Single people, how do you eat?

I’m single after 33 years and have never really lived alone before. My husband always did the shopping and cooking and meal planning.

And food is giving me so much grief. I’m eating out too often and putting on weight. I’m wasting a lot of food. I’m so sick of thinking about food, I can’t hardly stand it.

So I thought I’d turn to you guys. Tell me how the hell to eat!

Grab a giant bag of this.

When I was single, I cooked every four days or so. I’d make enough of something to last four days, and eat the leftovers for three. It’s easy to cook for four. There was never clutter inn the fridge, I’d eat what I cooked before I cooked again. Also cheaper, never need to buy individual serving packages.

Plan your menus a week at a time, shop once a week, and buy only the items you need to cook the things on your menu.

Do this on Saturday, and devote Sundays to cooking. Containerize small portions and keep them in the fridge or freezer until ready to reheat them.

Things like soup and chili are easy to make and store.

Get yourself a copy of Edouarde de Pomaine’s FRENCH COOKING IN TEN MINUTES.

It was published in 1930. It’s still great. Quick simple and fresh meals for one or two. Just – when he says to use canned peas or something, replace with fresh. Or frozen.

This is exactly what my Wife and I do (for two). Make a batch of something on the weekend, and have it for dinner during the week. Sometimes take some in for lunch at work. It’s not for folks that need a different meal every night, but frankly, I love it.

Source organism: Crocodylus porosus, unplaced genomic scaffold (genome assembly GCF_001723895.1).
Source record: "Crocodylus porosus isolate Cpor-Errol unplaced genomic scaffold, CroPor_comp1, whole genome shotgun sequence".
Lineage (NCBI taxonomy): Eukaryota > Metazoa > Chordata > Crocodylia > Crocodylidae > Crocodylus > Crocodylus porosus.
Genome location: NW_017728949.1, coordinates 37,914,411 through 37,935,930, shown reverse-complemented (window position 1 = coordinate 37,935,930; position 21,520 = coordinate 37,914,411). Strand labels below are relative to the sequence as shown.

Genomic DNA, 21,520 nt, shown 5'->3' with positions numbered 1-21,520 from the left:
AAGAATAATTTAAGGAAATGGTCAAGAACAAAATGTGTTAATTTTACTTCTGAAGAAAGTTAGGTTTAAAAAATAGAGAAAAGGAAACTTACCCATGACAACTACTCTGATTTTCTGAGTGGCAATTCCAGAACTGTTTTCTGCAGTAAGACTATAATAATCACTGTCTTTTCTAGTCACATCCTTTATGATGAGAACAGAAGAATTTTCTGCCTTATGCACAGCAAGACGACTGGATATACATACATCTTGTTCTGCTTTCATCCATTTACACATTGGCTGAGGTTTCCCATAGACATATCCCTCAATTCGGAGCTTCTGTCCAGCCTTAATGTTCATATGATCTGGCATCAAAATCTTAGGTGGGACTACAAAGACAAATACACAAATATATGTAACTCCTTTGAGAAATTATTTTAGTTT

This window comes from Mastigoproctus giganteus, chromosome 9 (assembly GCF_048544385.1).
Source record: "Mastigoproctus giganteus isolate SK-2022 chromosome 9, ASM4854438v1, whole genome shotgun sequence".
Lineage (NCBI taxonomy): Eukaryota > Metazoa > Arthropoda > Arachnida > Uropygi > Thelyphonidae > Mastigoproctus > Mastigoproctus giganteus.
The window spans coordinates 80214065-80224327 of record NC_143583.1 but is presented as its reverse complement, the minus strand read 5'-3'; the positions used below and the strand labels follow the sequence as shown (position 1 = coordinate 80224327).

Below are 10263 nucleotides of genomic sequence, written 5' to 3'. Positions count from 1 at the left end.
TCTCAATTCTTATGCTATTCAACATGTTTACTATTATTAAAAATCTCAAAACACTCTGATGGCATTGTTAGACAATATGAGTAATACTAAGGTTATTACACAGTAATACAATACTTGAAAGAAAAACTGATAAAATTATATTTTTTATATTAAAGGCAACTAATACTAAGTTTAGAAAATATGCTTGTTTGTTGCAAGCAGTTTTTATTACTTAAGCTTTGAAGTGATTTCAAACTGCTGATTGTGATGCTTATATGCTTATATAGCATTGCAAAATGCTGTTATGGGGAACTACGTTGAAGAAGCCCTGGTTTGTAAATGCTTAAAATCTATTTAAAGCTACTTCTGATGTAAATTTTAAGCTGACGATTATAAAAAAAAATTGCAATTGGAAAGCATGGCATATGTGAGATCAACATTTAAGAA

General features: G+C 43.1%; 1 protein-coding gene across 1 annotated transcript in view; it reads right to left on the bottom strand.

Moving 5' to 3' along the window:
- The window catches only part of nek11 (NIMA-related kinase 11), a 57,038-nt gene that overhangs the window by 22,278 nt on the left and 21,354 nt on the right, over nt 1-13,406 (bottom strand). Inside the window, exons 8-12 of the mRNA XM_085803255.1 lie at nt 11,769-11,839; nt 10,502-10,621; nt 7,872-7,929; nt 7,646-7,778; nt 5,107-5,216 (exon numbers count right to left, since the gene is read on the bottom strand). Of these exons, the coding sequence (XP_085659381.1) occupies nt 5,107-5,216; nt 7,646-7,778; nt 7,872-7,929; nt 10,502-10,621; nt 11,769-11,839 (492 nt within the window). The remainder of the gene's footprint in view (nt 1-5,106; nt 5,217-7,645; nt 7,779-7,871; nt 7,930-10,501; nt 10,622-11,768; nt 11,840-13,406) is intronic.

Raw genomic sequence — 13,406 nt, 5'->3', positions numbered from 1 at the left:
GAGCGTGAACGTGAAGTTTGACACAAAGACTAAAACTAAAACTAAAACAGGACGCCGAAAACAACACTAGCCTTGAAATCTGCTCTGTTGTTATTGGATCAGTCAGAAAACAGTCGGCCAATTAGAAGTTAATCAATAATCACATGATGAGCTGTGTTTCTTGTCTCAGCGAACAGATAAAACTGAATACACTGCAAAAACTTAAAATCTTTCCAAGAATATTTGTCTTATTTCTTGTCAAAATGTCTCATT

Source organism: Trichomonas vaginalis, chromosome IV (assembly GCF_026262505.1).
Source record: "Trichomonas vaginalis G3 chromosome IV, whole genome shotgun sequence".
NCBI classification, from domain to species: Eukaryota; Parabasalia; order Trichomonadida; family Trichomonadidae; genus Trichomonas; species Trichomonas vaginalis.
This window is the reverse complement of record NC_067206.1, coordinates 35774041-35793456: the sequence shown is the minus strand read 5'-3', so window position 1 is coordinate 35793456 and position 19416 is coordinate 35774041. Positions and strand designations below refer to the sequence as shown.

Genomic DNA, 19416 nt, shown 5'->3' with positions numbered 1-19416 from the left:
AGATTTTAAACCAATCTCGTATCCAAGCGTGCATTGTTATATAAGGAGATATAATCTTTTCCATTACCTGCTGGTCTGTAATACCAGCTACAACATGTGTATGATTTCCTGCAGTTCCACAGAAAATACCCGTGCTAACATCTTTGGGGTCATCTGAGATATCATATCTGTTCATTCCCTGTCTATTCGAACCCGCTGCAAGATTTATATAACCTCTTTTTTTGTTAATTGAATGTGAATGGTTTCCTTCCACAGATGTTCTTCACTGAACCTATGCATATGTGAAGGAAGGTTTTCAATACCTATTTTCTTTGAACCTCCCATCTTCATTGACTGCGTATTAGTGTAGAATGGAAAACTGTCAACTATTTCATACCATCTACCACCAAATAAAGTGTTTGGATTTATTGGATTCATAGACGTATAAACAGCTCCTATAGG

Let’s see, the last batch was I made 24 pierogis onions and bratwurst on a Sunday, and then my Wife made a batch of ham, bean and vegi soup on Wednesday. A GREAT combo together by the way.

Your timing is uncanny. I just made a pot of chili this evening. When it cools a little more I’ll portion it out into containers and freeze it. Found the recipe online; damn, it’s tasty.

I can sympathize with the OP. Cooking for one is a lot of trouble, I don’t usually want to eat the same thing for days in a row, and it can be hard to use up some things before they go bad. Sometimes I get ambitious and try different recipes, but lots of times it’s just easier to go out.

My wife & I rarely cook elaborate meals since the kids moved out. It’s not worth the hassle and we don’t want the same leftovers 4 days in a row.

Find a few favorite recipes that you can divide in half. I’ve become expert in dividing a lb of ground Chuck into two freezer bags.

A lot of simple meals start with browned meat. Use a 1/2 lb and divide the spices by two.

Couple favorites, homemade hamburger helper (no mix) and creamed Beef on toast. Each takes about 15 mins to prepare. A half recipe serves four. That’s two days of meals for us.

Heat Canned soup and bake cornbread once a week. Delicious.

Look in the frozen meat section. I recently bought raw chicken breasts stuffed with broccoli & cheese. Stick in oven and bake a sweet potato to go with it. Bonus, heat a couple Kings Hawaiian Dinner rolls.

Don’t overlook Cafeterias. We buy a take home plate of sliced roast beef or ham with two vegetables.

That’s three days of meals. Day 1 a normal dinner, day 2 & 3 delicious sandwiches using the extra sliced meat.